Conclusion Top


Hence, after assessing both the autogenous graft and alloplastic material, it is seen that none of the grafts have completely matched the overall criteria of an ideal graft. Both grafts having some advantages and its counter disadvantages but based on the observations made and duly discussed, it can be concluded that Biopore (pHDPE) implants are an effective alternative to autogenous grafts in accordance with overall acceptance for correction of facial deformity when proper case selection, exclusion of negative prognostic factors, and meticulous surgical procedure are followed.[18] Selection criteria and cost factor in a developing country like India limits the number of patients. Due to small sample size and short duration of the study, the long-term success rate cannot be concluded, and for which long-term study and bigger sample size are warranted.

Declaration of patient consent

The authors certify that they have obtained all appropriate patient consent forms. In the form the patient(s) has/have given his/her/their consent for his/her/their images and other clinical information to be reported in the journal. The patients understand that their names and initials will not be published and due efforts will be made to conceal their identity, but anonymity cannot be guaranteed.

Financial support and sponsorship

Nil.

Conflicts of interest

There are no conflicts of interest.



 
  References Top

1.
Ansari K, Asaria J, Hilger P, Adamson PA. Grafts and implants in rhinoplasty – Techniques and long-term results. OperTechn Otolaryngol 2008;19:42-58.  Back to cited text no. 1
    
2.
Berghaus A, Mulch G, Handrock M. Porous polyethylene and proplast: Their behavior in a bony implant bed. Arch Otorhinolaryngol 1984;240:115-23.  Back to cited text no. 2
    
3.
Chen CT, Hu TL, Lai JB, Chen YC, Chen YR. Reconstruction of traumatic nasal deformity in orientals. J Plast Reconstr Aesthet Surg 2010;63:257-64.  Back to cited text no. 3
    
4.
Chen YH, Cui HG. High density porous polyethylene material (Medpor) as an unwrapped orbital implant. J Zhejiang Univ Sci B 2006;7:679-82.  Back to cited text no. 4
    
5.
Choe KS, Stucki-McCormick SU. Chin augmentation. Facial Plast Surg 2000;16:45-54.  Back to cited text no. 5
    
6.
Daniel RK. Discussion. The use of the gore-tex for nasal augmentation: Aretrospective analysis of 106 cases. Plast Reconstr Surg 1994;94:249-50.  Back to cited text no. 6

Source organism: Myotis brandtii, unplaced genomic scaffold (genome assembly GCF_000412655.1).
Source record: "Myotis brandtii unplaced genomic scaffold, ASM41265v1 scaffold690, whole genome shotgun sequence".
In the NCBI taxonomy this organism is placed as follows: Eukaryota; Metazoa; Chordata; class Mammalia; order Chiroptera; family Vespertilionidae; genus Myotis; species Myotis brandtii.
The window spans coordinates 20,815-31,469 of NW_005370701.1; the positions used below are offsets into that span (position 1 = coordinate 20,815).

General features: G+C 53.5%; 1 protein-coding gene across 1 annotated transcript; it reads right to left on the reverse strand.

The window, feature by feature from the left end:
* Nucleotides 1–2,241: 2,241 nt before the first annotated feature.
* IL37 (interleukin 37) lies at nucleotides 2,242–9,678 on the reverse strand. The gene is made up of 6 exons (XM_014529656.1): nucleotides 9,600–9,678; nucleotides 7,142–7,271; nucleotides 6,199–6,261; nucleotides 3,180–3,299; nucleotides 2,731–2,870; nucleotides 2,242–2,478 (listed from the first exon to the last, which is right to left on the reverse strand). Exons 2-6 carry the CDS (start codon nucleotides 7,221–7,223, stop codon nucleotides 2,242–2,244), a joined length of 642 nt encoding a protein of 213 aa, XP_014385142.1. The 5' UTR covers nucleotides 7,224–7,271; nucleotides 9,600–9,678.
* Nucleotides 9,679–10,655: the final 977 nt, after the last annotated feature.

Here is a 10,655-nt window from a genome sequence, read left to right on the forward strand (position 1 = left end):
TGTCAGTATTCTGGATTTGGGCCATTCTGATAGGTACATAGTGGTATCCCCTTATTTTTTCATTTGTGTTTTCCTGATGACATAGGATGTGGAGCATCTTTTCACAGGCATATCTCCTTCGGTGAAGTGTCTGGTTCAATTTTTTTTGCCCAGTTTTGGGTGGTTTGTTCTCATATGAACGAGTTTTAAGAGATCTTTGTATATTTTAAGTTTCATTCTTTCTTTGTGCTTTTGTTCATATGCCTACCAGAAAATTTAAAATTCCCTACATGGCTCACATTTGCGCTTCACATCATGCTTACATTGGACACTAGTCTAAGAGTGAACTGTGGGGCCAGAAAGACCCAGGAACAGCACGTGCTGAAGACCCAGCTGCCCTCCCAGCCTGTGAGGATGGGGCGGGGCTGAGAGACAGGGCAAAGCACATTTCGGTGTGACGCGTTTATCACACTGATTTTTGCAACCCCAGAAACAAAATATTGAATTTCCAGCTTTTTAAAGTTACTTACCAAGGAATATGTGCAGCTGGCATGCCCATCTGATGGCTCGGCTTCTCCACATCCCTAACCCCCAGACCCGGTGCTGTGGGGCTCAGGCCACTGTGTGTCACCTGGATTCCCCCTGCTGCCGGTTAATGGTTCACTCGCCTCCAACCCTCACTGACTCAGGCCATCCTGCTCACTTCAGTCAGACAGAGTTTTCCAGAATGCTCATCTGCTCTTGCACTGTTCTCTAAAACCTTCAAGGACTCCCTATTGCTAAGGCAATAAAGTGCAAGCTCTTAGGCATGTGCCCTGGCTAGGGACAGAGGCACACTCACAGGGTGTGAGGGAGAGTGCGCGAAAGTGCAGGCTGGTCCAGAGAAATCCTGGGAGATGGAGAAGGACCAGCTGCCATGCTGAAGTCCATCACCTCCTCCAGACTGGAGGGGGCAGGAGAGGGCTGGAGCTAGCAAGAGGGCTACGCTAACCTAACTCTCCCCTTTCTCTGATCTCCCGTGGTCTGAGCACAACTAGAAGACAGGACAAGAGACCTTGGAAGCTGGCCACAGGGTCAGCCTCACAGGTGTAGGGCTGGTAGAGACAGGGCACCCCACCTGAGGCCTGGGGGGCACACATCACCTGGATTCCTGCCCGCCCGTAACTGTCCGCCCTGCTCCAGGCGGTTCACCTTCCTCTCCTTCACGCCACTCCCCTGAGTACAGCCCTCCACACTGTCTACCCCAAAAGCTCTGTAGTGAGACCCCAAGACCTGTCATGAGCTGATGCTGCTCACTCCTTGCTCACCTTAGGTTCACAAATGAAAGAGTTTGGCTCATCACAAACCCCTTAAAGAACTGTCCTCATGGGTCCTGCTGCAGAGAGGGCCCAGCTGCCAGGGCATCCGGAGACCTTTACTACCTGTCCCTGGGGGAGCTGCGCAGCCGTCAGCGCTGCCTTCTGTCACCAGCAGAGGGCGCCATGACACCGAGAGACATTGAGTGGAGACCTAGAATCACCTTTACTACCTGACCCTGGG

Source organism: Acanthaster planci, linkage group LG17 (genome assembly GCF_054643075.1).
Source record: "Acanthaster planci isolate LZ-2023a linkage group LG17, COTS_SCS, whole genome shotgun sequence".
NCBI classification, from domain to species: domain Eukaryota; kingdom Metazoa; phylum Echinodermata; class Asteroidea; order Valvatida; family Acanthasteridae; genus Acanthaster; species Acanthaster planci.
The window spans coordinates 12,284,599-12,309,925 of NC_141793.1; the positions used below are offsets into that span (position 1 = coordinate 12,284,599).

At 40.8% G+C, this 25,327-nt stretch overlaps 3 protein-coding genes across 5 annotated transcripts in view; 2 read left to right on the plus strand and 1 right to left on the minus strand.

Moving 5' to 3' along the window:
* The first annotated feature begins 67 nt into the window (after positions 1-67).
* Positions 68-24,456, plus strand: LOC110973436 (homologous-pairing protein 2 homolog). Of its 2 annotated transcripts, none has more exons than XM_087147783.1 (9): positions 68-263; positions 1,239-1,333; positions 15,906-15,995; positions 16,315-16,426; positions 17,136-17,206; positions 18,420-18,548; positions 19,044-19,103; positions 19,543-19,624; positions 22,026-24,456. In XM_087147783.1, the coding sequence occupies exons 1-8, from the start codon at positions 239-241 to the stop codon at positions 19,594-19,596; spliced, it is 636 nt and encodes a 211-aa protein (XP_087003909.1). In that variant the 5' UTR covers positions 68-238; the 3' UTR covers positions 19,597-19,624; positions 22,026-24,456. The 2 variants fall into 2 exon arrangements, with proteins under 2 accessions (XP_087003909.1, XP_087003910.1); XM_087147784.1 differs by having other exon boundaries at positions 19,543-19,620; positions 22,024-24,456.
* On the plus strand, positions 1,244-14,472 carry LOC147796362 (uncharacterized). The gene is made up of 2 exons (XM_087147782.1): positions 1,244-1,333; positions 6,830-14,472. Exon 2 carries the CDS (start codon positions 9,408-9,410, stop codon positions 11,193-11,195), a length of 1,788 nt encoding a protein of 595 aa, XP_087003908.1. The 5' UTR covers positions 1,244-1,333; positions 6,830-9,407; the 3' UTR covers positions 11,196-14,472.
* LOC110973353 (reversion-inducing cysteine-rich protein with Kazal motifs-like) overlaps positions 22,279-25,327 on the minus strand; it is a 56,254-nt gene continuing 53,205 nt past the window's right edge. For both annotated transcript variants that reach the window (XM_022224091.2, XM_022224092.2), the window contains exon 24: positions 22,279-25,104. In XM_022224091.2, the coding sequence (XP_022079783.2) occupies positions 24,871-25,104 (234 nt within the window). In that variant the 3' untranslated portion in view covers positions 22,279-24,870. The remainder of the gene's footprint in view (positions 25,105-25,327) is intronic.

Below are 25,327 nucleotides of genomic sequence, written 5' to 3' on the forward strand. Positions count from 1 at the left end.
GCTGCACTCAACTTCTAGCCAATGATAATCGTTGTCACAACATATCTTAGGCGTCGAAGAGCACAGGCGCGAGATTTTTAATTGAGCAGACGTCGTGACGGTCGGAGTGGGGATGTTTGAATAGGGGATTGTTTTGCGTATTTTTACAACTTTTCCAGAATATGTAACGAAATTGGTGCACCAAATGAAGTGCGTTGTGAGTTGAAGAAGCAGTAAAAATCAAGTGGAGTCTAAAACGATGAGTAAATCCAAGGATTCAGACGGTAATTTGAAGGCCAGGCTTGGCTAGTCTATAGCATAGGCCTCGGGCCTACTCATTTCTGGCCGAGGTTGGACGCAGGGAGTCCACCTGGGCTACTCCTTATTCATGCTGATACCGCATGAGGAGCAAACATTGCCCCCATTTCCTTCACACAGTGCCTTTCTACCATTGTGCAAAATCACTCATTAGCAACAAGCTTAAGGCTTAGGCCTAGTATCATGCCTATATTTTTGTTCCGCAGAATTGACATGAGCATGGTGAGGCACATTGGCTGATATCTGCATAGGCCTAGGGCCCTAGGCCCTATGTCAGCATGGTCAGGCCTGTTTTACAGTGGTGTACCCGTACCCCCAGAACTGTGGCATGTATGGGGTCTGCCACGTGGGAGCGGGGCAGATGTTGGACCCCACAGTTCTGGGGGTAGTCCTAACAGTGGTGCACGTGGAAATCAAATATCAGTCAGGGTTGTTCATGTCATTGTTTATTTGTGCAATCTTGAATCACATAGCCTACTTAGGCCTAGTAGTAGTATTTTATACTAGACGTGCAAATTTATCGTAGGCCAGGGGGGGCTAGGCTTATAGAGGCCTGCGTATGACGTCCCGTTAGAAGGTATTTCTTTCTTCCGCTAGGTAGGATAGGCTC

7.
Deshpande S, Munoli A. Long-term results of high-density porous polyethylene implants in facial skeletal augmentation: An Indian perspective. Indian J Plast Surg 2010;43:34-9.  Back to cited text no. 7
[PUBMED]  [Full text]  
8.
Frodel JL, Lee S. The use of high-density polyethylene implants in facial deformities. Arch Otolaryngol Head Neck Surg 1998;124:1219-23.  Back to cited text no. 8
    
9.
Gui L, Huang L, Zhang Z. Genioplasty and chin augmentation with medpore implants: A report of 650 cases. Aesthetic Plast Surg 2008;32:220-6.  Back to cited text no. 9
    
10.
Han DH, Chi M. Comparison of the outcomes of blowout fracture repair according to the orbital implant. J Craniofac Surg 2011;22:1422-5.  Back to cited text no. 10
    
11.
Hwang K, Kim DH. Comparison of the supporting strength of a poly-L-lactic acid sheet and porous polyethylene (Medpor) for the reconstruction of orbital floor fractures. J Craniofac Surg 2010;21:847-53.  Back to cited text no. 11
    
12.
Jung SK, Cho WK, Paik JS, Yang SW. Long-term surgical outcomes of porous polyethylene orbital implants: A review of 314 cases. Br J Ophthalmol 2012;96:494-8.  Back to cited text no. 12
    
13.
Lin J, Chen X. Modified technique of chin augmentation with MEDPOR for Asian patients. Aesthet Surg J 2012;32:799-803.  Back to cited text no. 13
    
14.
Ram H, Singh RK, Mohammad S, Gupta AK. Efficacy of iliac crest vs. medpor in orbital floor reconstruction. J Maxillofac Oral Surg 2010;9:134-41.  Back to cited text no. 14
    
15.
Maas CS, Merwin GE, Wilson J, Frey MD, Maves MD. Comparison of biomaterials for facial bone augmentation. Arch Otolaryngol Head Neck Surg 1990;116:551-6.  Back to cited text no. 15
    
16.
Menderes A, Baytekin C, Topcu A, Yilmaz M, Barutcu A. Craniofacial reconstruction with high-density porous polyethylene implants. J Craniofac Surg 2004;15:719-24.  Back to cited text no. 16
    
17.
Niechajev I. Facial reconstruction using porous high-density polyethylene (medpor): Long-term results. Aesthetic Plast Surg 2012;36:917-27.  Back to cited text no. 17
    
18.
Yaremchuk MJ. Improving aesthetic outcomes after alloplastic chin augmentation. Plast Reconstr Surg 2003;112:1422-32.  Back to cited text no. 18
    


    Figures

  [Figure 1], [Figure 2], [Figure 3]
 
 
    Tables

  [Table 1], [Table 2]